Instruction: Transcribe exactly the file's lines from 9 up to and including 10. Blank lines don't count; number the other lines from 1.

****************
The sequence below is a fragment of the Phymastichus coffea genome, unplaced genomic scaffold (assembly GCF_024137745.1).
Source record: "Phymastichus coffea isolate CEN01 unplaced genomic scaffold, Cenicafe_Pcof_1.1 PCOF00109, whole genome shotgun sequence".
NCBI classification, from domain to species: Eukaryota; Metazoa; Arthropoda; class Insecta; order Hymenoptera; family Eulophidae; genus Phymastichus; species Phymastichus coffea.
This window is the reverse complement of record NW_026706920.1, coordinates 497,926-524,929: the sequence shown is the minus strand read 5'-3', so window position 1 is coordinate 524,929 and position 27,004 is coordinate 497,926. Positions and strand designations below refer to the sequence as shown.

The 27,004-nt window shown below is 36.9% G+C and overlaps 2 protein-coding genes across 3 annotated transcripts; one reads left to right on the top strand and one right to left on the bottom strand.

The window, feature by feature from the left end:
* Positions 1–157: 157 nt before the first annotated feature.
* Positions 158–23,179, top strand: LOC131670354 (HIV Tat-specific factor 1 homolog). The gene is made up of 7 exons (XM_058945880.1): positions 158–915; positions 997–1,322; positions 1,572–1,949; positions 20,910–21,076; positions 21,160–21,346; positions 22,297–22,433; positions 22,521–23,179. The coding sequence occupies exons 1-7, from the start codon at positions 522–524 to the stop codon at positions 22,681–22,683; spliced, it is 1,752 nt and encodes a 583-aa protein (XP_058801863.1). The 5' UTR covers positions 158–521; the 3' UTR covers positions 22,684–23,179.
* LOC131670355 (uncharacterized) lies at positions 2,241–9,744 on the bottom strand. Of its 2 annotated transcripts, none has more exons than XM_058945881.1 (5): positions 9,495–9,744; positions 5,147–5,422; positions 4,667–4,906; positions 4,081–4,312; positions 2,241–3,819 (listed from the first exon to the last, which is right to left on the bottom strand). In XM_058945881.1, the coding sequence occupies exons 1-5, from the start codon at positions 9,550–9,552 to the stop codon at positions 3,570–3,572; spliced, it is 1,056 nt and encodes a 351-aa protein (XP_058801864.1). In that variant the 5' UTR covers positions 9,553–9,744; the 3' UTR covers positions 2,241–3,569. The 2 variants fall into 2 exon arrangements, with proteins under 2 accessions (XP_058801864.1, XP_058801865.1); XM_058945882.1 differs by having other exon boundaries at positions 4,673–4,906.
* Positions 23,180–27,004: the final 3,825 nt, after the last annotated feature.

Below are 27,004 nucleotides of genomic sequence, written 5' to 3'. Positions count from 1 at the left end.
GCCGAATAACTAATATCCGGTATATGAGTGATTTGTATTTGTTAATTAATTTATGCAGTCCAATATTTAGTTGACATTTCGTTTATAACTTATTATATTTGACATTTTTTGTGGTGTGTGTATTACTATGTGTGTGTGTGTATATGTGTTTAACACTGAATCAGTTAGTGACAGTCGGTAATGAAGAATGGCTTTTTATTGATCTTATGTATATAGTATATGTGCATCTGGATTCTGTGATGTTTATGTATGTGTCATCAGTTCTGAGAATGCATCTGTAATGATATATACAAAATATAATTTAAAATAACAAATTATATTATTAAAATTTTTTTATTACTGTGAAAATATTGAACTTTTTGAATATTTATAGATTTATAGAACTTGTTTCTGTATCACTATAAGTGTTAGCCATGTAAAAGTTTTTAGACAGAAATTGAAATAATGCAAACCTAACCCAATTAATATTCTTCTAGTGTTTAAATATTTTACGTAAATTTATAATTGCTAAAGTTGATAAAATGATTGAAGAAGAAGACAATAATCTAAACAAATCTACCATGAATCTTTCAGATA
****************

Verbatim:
* LOC131670355 (uncharacterized) lies at positions 2,241–9,744 on the bottom strand. Of its 2 annotated transcripts, none has more exons than XM_058945881.1 (5): positions 9,495–9,744; positions 5,147–5,422; positions 4,667–4,906; positions 4,081–4,312; positions 2,241–3,819 (listed from the first exon to the last, which is right to left on the bottom strand). In XM_058945881.1, the coding sequence occupies exons 1-5, from the start codon at positions 9,550–9,552 to the stop codon at positions 3,570–3,572; spliced, it is 1,056 nt and encodes a 351-aa protein (XP_058801864.1). In that variant the 5' UTR covers positions 9,553–9,744; the 3' UTR covers positions 2,241–3,569. The 2 variants fall into 2 exon arrangements, with proteins under 2 accessions (XP_058801864.1, XP_058801865.1); XM_058945882.1 differs by having other exon boundaries at positions 4,673–4,906.
* Positions 23,180–27,004: the final 3,825 nt, after the last annotated feature.